Pension debate: Would YOU give up free TV licence or bus pass to help the young? VOTE NOW

48 is asking YOU to vote on which pensioner benefit you would, or would not, give up to help the younger generation. The Committee on Intergenerational Fairness is calling for an end to retirement subsides including free TV licences, free bus passes, winter fuel payments and the pensions triple lock. The report claims benefits must be rebalanced towards the young in a bid to promote “intergenerational fairness” and prepare Britain for the next 100 years. The report goes on to state that pensioner households are now on average better off than many working age households, both in terms of income after housing costs as well as household wealth.

Lord True, Chairman of the Committee, said benefits must be rebalanced towards the young.

But the suggestion has sparked outrage from charities and pension groups, who suggest taking away these benefits could penalise older people who are struggling to live on low incomes.

Do you think that pensioner perks should be taken away? Would you give up one of these privileges?


Lord True said his committee is calling for an end to “outdated benefits based purely on age”.

He continued: ”Policies such as the state pension triple lock and free TV licences for over-75s were justified when pensioner households were at the bottom of the income scale but that is no longer the case.

“Longer working lives mean older workers need support to re-skill and continue to contribute in the workplace.

“Younger people, particularly those who do not go to university, need the Government to prioritise and fund further education and vocational training.”

Will Hale, CEO of equity release advice firm Key, was against the call and described free TV licences, winter fuel payments and free bus passes as “vital tools” to some elderly households.

He said: “While more needs to be done about intergenerational fairness, we need to make sure that this does not penalise older people – especially those who are struggling to live on low incomes.

“Free TV licences, winter fuel payments and bus passes might not seem like much to some but these are vital tools to ensure that the more vulnerable members of the older generation remain engaged with wider society.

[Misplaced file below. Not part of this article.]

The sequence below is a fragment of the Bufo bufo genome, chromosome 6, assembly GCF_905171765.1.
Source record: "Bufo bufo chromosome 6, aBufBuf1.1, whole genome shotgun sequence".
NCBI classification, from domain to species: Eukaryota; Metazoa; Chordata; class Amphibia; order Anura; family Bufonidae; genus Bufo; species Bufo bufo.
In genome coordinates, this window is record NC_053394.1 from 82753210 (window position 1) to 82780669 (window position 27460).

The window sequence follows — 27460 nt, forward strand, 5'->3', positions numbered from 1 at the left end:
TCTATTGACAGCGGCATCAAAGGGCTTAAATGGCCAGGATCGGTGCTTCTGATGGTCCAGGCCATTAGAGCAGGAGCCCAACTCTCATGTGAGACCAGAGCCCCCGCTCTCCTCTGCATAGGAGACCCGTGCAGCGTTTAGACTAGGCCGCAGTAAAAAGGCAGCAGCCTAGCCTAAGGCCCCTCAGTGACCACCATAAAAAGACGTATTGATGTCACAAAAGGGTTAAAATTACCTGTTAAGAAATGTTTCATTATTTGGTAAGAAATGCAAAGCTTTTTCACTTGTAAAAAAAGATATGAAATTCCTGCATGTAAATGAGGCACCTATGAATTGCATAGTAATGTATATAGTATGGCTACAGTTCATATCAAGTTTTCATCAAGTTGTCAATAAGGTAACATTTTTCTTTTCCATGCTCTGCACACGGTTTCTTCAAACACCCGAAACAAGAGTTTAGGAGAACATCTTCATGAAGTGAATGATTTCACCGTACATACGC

“Currently, 31 percent of people who take out equity release do so to clear debts and 12 percent to meet regular bills, this indicates the continued financial pressure people are facing in later life.”

Caroline Abrahams, Charity Director at Age UK, said: “We are pleased the Committee found evidence of continuing strong intergenerational bonds across our society, especially within families, and this reflects what we hear too.”

However she added: “Young people may well need more help but we disagree that this should be at the expense of the older generation.

“This underplays the extent of need among older people, and skates over the great difficulty of ensuring a targeted approach which actually reaches those older people who are the most vulnerable.

“All the evidence suggests that means-testing, for example, results in significant numbers of very poor older people missing out.

“More profoundly we reject the notion that helping younger and older people is an ‘either/or’; in practice many at both ends of the age spectrum need our society’s support and an advanced twenty first century economy like the UK is well placed to provide it.”


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